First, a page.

Dun Darach is the 1985 sequel (actually prequel) to Tir Na Nog, written by Greg Follis and Roy Carter and again featuring the expressive Cuchulainn – the long-haired man who is not afraid to walk around with his shirt off…
Worms: The Director’s Cut on the CD32 is a beautifully smooth and playable conversion of the Amiga original, with the same highly compelling and ultra-competitive ‘versus’ gameplay.
The Commodore 64 version of Geoff Crammond‘s The Sentinel is just as good as the original BBC Micro version of the game, if not better – ie. it’s absolutely bloody brilliant.
Like a game of chess – but far scarier – The Sentinel is a game of strategy and cunning that is played-out on a mountainous chequerboard landscape that is overseen by the titular Sentinel.
Gauntlet II is the 1986 sequel to the classic four-player arcade game, Gauntlet. It was made by pretty much the same Atari Games team that made the first game, so retains a lot of its qualities. Which is great, because the first Gauntlet was brilliant and fans wanted more of the same – only with enhancements. Which is exactly what they got.
Another timeless classic video game that originated on the BBC Micro in 1986.
Geoff Crammond‘s The Sentinel is a strategic game of ‘hide and seek’ – played-out on a chequeboard-like surface over which a being called The Sentinel watches.
The BBC Micro version was the very first version of Jeremy Smith and Peter Irvin‘s classic Exile, released through Superior Software in 1988.
Jeremy Smith and Peter Irvin‘s groundbreaking Exile first came out on the BBC Model B in 1988 and was later converted to other systems.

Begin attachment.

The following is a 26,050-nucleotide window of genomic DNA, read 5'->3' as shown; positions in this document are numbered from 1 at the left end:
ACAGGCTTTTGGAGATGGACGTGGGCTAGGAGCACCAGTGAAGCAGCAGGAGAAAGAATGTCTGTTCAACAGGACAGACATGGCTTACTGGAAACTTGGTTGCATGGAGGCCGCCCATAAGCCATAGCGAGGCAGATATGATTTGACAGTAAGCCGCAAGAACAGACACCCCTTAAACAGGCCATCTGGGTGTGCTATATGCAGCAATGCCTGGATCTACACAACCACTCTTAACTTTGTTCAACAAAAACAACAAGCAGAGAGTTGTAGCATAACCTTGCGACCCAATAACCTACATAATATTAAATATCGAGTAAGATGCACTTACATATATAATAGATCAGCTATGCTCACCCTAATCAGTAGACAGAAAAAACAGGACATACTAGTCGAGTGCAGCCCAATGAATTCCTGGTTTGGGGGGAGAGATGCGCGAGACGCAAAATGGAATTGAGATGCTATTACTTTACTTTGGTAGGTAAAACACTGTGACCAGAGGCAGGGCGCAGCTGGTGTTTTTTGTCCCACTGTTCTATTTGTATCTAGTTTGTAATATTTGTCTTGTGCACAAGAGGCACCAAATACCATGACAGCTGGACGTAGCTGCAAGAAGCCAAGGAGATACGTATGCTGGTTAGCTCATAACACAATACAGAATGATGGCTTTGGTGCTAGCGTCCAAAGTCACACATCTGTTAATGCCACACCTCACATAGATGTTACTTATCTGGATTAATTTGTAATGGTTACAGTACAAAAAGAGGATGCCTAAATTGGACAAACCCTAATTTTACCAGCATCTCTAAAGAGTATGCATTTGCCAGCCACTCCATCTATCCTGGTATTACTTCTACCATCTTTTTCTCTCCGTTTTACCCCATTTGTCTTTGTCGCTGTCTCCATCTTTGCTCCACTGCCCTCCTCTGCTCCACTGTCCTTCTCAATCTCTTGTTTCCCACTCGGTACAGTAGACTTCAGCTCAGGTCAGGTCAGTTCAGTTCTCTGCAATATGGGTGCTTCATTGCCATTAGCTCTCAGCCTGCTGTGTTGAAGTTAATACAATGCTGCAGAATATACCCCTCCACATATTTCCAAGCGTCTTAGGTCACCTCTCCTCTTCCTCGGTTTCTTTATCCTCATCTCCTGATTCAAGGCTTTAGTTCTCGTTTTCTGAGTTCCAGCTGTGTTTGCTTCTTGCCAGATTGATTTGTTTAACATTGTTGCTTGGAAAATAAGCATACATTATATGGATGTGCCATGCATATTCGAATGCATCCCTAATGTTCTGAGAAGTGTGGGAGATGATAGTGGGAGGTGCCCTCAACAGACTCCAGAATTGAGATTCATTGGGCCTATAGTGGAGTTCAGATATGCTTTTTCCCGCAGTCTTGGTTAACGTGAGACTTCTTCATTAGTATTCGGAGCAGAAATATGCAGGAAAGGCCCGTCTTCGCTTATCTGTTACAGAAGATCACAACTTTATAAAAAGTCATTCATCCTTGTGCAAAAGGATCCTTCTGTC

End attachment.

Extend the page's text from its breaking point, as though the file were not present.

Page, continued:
Including the Commodore 64.
Of all the versions of Exile I’ve played I’d have to say that the Commodore 64 version is arguably the best. Because the graphics are so nice. Because the gravity, inertia and feeling of flying around on a jet pack, in a free form, windy world, are just so good – so ahead of their time.
The controls are a bit weird (for picking up and using objects), granted, but the speed with which your man zips around, and the control you can take over him (if you know what you’re doing) is absolutely tremendous.
Descending lower and lower into the caverns, the adversaries become more vociferous in their aggressiveness, many can fire rockets at you, so you’ve got to be on your toes. A quicksave slot in a emulator helps, because playing Exile without reloading is marginally less fun than messing around and experimenting with the in-game physics.
Exile is actually one of the first really sophisticated gravity games ever released on home computer systems. The two designers, Smith and Irvin, definitely created gaming brilliance.